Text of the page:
With efficient packaging that’s also luxurious and high-tech, plus fuel economy that’s well-beyond best-in-class, about the only complaint one can have about the CT200h is a lack of power. In many ways it’s a testament to how good a car the CT is that we’d love to have 200-hp on command.
Having established that the CT200h is a perfect vehicle for the European market, where Lexus hopes it will double their sales; what about here?
In the U.S. Lexus doesn’t have any lofty ambitions for the CT, targeting just 12,000 units per year, but even those sales numbers will almost double the segment leading BMW 1 Series. And while the 1 Series isn’t really a competitor, with its performance-focused engines and rear-drive setup, there’s a lot more room for the CT in the U.S. market than you might think, offering a compelling alternative to popular urbanite transportation like the MINI Cooper and Smart car, with excellent fuel economy and a luxurious ride in a fashionable package.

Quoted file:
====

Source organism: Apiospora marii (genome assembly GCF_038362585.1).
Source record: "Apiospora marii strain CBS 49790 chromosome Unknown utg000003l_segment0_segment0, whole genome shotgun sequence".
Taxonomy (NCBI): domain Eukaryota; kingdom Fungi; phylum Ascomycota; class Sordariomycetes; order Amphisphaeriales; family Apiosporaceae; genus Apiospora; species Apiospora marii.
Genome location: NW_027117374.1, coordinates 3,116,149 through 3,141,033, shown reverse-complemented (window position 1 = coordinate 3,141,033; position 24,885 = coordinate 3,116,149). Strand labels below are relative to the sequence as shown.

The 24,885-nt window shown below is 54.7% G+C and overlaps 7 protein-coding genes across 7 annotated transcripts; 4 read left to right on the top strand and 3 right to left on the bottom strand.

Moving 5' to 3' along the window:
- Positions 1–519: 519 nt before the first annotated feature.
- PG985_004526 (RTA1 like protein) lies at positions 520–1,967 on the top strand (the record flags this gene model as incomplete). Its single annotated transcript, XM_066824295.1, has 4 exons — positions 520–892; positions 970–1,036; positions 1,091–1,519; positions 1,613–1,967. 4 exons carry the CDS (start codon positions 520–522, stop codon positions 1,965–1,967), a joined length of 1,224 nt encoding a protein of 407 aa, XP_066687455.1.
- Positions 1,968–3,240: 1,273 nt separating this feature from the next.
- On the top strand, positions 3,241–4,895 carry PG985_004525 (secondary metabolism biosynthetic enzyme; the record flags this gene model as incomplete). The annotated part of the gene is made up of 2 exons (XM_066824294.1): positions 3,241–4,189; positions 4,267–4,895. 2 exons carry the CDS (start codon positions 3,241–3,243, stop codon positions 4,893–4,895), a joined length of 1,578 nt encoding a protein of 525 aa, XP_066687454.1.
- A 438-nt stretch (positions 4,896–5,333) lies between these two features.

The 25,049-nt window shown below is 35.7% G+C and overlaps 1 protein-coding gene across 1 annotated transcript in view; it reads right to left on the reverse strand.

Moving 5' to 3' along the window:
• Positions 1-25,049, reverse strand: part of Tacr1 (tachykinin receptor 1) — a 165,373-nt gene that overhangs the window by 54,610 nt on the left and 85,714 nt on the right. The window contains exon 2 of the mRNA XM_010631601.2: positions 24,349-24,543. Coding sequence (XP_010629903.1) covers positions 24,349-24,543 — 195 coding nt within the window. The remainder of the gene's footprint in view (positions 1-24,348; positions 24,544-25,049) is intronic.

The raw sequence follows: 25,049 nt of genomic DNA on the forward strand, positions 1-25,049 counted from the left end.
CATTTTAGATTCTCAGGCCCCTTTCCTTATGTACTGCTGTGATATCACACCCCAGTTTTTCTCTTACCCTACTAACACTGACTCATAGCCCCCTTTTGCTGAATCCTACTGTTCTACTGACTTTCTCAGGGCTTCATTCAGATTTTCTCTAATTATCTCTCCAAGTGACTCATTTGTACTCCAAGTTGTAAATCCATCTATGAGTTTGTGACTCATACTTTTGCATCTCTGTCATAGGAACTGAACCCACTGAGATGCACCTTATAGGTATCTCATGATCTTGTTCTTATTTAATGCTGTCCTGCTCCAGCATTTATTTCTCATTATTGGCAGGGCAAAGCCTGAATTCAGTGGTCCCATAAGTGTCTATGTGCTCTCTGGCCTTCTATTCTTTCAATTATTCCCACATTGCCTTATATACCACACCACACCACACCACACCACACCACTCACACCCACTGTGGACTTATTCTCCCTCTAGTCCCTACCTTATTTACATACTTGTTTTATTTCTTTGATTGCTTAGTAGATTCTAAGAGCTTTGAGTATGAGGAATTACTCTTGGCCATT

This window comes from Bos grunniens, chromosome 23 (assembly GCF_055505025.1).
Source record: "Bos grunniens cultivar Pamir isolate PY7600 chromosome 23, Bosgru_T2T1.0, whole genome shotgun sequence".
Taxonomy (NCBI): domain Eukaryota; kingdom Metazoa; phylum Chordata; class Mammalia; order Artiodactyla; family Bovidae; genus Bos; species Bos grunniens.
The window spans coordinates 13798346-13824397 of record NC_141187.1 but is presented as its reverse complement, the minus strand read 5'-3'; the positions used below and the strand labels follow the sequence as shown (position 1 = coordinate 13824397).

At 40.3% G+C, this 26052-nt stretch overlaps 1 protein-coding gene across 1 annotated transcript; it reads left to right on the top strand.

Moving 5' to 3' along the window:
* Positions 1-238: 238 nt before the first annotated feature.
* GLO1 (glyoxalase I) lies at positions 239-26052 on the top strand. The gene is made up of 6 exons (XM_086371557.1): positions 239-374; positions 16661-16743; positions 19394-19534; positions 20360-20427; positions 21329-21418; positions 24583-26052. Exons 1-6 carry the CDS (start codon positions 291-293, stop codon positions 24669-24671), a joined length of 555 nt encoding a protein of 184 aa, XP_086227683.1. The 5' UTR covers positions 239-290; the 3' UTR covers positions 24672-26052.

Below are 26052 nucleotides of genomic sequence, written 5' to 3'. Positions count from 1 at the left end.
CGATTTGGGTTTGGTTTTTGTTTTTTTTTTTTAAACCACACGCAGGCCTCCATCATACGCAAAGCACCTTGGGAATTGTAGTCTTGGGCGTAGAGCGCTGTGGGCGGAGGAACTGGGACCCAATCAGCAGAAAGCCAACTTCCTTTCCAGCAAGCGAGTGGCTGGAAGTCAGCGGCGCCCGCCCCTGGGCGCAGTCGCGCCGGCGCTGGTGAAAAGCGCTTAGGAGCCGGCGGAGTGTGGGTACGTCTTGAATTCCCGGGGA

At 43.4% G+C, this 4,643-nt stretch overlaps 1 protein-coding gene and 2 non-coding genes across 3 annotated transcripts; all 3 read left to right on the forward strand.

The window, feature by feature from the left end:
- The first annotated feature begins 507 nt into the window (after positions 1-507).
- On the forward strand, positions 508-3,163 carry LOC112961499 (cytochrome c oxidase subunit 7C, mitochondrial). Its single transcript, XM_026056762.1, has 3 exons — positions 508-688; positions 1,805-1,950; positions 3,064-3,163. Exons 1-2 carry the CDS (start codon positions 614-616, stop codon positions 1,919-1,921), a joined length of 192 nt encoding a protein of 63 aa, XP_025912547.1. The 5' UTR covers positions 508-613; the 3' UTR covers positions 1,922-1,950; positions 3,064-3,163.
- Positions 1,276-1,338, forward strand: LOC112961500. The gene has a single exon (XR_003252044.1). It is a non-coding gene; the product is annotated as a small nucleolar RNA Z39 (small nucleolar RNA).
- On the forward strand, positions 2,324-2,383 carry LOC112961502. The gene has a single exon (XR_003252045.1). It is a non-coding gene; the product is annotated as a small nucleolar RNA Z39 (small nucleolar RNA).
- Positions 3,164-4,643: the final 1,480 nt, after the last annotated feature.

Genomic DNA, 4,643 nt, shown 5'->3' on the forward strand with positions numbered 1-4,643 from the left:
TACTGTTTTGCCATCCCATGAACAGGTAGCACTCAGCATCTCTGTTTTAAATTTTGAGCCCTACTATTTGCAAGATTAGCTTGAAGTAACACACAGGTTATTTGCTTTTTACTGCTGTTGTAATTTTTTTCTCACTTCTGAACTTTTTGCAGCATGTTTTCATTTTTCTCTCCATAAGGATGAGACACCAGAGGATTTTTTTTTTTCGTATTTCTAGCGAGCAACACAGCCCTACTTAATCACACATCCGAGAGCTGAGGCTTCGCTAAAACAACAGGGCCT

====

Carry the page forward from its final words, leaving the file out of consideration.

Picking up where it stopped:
Lexus has yet to release pricing, but the CT will cost less than the IS250, which will put it very close to its rival the A3 TDI.
With its long list of attractive traits, the CT should see a lot of first-time Lexus buyers, winning over the small Euro-car faithful with luxury, a sporty drive, impressive fuel economy and Japanese reliability, helping Lexus to secure itself as the leader in the emerging small premium segment. It’s not likely to be an overnight success, but the CT200h is looking down the road, with a hybrid that’s kind to the planet and a business case that’s good for the future of the brand.